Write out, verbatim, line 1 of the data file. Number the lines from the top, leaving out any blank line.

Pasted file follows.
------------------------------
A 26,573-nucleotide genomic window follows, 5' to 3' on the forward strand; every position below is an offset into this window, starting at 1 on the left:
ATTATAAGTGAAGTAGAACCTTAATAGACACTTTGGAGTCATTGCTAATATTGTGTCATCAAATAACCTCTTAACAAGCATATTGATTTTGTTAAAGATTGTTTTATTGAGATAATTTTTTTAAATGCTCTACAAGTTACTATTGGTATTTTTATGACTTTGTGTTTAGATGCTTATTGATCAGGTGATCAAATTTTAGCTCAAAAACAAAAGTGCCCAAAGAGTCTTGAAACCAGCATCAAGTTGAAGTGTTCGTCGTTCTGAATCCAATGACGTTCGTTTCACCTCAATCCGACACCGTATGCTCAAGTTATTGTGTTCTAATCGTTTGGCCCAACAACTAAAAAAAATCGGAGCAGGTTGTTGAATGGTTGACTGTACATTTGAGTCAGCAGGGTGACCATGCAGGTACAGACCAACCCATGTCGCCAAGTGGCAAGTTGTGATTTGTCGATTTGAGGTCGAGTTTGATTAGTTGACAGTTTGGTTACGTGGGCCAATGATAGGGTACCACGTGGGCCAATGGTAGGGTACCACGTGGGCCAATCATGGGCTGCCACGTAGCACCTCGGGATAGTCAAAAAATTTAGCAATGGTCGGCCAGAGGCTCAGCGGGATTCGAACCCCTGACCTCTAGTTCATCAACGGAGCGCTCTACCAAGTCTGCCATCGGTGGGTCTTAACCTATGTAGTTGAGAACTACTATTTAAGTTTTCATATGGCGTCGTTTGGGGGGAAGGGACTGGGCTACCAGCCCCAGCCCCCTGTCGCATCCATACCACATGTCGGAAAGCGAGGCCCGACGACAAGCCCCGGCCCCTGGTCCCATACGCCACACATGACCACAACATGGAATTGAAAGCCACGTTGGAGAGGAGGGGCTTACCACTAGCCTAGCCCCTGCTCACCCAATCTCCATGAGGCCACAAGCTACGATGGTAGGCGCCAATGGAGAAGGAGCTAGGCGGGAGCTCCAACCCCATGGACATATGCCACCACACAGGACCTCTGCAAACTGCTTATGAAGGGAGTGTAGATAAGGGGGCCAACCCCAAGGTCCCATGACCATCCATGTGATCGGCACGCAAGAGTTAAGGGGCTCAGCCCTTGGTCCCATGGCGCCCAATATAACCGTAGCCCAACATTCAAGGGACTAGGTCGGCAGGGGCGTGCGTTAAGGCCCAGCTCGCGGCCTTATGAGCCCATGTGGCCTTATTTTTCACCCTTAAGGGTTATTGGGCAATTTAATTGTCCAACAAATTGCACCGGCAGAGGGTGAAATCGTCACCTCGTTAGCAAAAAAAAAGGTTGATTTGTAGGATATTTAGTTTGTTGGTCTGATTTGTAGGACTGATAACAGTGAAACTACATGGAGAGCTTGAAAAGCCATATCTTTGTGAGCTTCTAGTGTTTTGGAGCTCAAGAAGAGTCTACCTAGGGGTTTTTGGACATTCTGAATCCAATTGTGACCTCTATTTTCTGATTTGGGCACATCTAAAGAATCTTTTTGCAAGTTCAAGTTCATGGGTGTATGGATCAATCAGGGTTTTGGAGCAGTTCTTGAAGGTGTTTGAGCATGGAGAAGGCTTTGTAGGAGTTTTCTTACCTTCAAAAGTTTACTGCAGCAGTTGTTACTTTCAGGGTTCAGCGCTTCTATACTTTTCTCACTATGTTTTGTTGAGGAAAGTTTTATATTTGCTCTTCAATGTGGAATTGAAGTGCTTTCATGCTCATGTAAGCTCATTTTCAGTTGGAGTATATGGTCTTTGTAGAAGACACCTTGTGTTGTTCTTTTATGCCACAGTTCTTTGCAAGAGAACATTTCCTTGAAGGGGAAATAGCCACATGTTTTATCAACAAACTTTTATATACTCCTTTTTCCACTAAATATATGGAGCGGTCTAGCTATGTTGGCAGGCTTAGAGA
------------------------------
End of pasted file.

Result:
A 26,573-nucleotide genomic window follows, 5' to 3' on the forward strand; every position below is an offset into this window, starting at 1 on the left: